What is CVI?

Cerebral visual impairment (CVI) is an umbrella term for several different vision impairments that are caused by the brain as opposed to the eyes. A child with CVI can be affected by one of these impairments, or many.
Two hands holding an illustration of a brain on top of a light blue background

People with CVI experience the world differently

Children with CVI can have visual perception difficulties and issues, which means they experience the world differently to people without CVI.

This simulation video has been created from the described experiences of people affected by CVI who attend or attended mainstream schools.

A child with CVI might:

  • look like they are not paying attention
  • struggle to stay focused
  • appear easily distracted
  • be overly sensitive and startle often
  • struggle with friendships and be socially withdrawn. 

A child with undiagnosed CVI will often have the following challenges:

  • only see one thing at a time
  • struggle to move their gaze
  • find their vision gets stuck on one thing
  • find their gaze darts about, not finding anything to see
  • struggle to find what they are looking for visually
  • have difficulty with reading and writing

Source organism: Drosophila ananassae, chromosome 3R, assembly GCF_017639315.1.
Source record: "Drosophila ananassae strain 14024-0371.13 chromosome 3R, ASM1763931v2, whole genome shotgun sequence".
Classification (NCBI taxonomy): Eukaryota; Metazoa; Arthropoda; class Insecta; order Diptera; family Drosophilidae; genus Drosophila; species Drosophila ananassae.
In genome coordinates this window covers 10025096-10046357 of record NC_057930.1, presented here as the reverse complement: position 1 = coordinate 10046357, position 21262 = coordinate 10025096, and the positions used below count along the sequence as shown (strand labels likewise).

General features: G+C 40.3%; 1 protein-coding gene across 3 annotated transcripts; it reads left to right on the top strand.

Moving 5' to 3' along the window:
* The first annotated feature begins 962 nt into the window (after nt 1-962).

• find sports and play times sometimes stressful and even frightening
  • quickly become overwhelmed, or feel stressed
  • become visually very tired, affecting their eyes
  • struggle to look and listen at the same time. 

The child is not aware of any of the above happening, as these difficulties are all unconscious brain processes. Their world is an endless exhausting battle against an invisible unconscious enemy. 

The child, unaware of any good reason to explain the difficulties, inevitably blames themselves. We have heard this over and over. 

The Austin Assessment is a screening tool designed to identify these children, to get them the support that we know transforms lives.

Further reading and resources 

This ten-minute video is a basic introduction to CVI and incudes simulations, showing what the world is like for people with CVI. It is narrated by leading international CVI expertProfessor Gordon Dutton. 

The Austin McDowell Foundation works in close collaboration with CVI Scotland, leading CVI experts. There is a wealth of information and resources about CVI that you can access on the CVI Scotland website.